A proposal heard in Nevada’s Senate Transportation Committee last week would give new authority to local officials wanting to pursue funding options for transportation. The plan is a first step toward constructing a new light-rail line in Las Vegas.
The transit addition has been in the works for several years, the Associated Press reports. It would link McCarran International Airport with the Las Vegas Strip. But members of the Regional Transportation Commission of Southern Nevada need the state’s permission to go beyond the drawing board and pursue funding. This latest proposal (SB 149) would give them more freedom to go directly to local voters or the federal government, to propose tax increases or obtain grants.
Tina Quigley, general manager of Southern Nevada’s RTC, told the AP that the agency studied light-rail systems and transportation authorities in Denver, Phoenix, San Diego and Salt Lake City while crafting the bill. She emphasized “the need to very clearly define that regional transportation authorities have the jurisdiction to pursue mass transit systems,” the AP reports.
The light rail will cost an estimated $12.5 billion and could take up to 30 years to build. In the short term, the RTC may have better luck going to voters than the federal government. President Donald Trump’s budget blueprint, released last week, recommends a 13 percent cut to the U.S. Department of Transportation’s budget, which would amount to about $2.4 billion annually. Trump’s plan proposes axing new grants by the Federal Transit Administration’s Capital Investment Grant program and doing away with the TIGER grant program.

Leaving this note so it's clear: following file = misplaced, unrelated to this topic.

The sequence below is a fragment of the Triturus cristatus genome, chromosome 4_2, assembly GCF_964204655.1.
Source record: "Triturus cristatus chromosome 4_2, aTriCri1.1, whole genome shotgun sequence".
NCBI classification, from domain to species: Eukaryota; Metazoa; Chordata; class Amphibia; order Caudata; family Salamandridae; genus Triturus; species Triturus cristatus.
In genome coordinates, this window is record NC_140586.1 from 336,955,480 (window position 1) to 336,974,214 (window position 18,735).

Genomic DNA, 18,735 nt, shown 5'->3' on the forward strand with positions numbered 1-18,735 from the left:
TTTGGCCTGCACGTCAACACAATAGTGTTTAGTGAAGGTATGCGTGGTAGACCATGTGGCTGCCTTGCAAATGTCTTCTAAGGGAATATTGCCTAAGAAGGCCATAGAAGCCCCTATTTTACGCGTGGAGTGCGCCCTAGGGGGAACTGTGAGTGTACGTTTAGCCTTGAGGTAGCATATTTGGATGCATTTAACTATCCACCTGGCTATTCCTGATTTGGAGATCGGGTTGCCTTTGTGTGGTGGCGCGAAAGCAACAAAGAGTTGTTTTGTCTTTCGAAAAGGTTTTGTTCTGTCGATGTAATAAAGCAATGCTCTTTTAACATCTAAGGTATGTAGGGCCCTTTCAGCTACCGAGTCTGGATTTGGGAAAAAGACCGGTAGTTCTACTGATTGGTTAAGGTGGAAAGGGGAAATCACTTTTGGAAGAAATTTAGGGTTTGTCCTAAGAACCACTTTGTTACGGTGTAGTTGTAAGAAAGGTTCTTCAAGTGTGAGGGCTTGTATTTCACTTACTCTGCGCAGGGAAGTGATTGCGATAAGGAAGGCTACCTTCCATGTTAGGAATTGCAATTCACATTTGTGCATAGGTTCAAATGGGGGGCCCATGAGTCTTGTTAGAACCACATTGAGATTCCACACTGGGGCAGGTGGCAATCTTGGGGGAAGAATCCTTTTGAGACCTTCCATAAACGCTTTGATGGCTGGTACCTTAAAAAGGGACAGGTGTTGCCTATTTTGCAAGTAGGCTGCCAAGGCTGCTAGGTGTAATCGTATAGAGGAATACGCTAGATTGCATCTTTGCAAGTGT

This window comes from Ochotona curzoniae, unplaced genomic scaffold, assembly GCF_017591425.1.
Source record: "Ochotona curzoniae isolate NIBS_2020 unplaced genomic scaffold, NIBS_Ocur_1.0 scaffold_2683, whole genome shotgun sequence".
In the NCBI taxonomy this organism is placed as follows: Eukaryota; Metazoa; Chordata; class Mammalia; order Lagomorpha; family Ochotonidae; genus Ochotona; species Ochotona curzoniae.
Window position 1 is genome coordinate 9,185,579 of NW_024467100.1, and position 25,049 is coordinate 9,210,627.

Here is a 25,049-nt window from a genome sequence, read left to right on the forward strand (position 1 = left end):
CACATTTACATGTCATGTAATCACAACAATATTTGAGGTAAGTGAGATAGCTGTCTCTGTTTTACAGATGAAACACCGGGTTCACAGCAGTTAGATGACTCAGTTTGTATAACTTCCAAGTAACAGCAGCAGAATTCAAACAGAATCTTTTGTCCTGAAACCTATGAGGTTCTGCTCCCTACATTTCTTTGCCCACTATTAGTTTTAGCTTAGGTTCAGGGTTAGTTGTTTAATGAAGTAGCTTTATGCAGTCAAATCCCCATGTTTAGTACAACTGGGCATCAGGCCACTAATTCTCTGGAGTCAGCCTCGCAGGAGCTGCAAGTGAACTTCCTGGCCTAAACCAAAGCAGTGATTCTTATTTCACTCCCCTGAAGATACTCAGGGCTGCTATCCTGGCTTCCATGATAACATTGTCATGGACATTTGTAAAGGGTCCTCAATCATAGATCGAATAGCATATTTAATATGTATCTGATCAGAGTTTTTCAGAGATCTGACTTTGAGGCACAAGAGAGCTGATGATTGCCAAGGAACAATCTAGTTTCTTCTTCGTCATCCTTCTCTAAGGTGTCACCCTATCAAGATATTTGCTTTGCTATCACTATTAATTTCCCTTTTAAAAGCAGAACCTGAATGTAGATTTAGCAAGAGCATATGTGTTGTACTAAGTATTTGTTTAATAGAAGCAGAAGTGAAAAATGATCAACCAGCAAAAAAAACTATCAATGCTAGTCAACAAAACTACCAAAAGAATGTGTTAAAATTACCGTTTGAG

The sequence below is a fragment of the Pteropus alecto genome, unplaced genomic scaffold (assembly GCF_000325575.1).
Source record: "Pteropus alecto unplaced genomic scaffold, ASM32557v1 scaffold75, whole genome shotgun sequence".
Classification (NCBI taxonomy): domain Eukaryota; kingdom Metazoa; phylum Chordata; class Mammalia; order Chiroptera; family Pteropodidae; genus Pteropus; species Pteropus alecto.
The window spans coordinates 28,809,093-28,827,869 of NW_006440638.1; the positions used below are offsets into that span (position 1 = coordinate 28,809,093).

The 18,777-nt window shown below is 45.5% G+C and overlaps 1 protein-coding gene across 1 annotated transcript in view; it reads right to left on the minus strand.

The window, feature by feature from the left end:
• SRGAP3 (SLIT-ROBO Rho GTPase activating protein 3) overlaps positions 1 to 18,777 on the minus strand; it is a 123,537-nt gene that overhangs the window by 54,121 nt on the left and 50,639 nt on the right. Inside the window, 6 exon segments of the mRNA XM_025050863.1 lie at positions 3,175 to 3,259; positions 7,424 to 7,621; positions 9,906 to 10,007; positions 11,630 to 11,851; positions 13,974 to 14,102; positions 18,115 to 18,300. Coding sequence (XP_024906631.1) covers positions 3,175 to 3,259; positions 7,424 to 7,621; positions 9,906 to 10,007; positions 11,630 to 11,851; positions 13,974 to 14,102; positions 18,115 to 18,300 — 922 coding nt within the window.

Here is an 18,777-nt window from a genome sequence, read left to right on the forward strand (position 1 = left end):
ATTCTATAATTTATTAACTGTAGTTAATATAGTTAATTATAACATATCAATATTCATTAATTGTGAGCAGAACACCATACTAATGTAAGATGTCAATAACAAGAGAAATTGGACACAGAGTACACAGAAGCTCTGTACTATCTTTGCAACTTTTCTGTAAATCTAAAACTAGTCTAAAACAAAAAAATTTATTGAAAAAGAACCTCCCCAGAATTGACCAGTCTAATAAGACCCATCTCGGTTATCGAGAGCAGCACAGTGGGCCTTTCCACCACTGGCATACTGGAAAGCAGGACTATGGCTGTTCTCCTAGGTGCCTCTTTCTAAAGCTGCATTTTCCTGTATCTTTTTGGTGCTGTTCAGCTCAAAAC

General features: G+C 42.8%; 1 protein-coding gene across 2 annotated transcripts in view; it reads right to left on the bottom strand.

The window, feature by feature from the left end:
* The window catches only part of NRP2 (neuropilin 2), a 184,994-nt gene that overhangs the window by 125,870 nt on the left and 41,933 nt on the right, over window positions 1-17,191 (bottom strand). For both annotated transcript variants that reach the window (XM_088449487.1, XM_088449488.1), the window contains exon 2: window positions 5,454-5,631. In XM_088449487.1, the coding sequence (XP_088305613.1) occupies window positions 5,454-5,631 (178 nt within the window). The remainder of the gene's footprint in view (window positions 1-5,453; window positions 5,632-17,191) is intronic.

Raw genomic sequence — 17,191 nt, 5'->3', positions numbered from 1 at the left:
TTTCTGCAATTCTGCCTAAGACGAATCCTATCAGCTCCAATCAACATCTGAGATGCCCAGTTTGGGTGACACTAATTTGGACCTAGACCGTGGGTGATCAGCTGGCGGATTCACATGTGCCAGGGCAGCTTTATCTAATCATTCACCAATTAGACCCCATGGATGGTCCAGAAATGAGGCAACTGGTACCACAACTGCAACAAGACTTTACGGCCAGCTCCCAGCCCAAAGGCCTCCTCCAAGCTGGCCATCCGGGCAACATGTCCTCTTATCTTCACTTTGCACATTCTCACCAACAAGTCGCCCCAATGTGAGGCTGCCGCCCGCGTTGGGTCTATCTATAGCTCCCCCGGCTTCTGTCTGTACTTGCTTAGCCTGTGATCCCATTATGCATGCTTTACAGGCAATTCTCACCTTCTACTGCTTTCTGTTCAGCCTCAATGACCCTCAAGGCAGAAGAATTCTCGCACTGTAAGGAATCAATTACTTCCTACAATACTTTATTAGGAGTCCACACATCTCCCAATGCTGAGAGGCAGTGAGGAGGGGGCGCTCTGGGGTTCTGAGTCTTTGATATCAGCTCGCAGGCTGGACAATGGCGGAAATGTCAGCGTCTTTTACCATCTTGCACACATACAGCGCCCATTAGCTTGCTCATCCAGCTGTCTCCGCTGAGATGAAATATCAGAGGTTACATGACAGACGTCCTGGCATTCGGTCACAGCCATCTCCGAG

But Las Vegas planners are serious about the need for an alternative to cars. Light rail was included in a master plan, released last year, to help alleviate congestion and ensure that the city remains attractive to the conventioneers who have become an economic staple.
Rachel Dovey is an award-winning freelance writer and former USC Annenberg fellow living at the northern tip of California’s Bay Area. She writes about infrastructure, water and climate change and has been published by Bust, Wired, Paste, SF Weekly, the East Bay Express and the North Bay Bohemian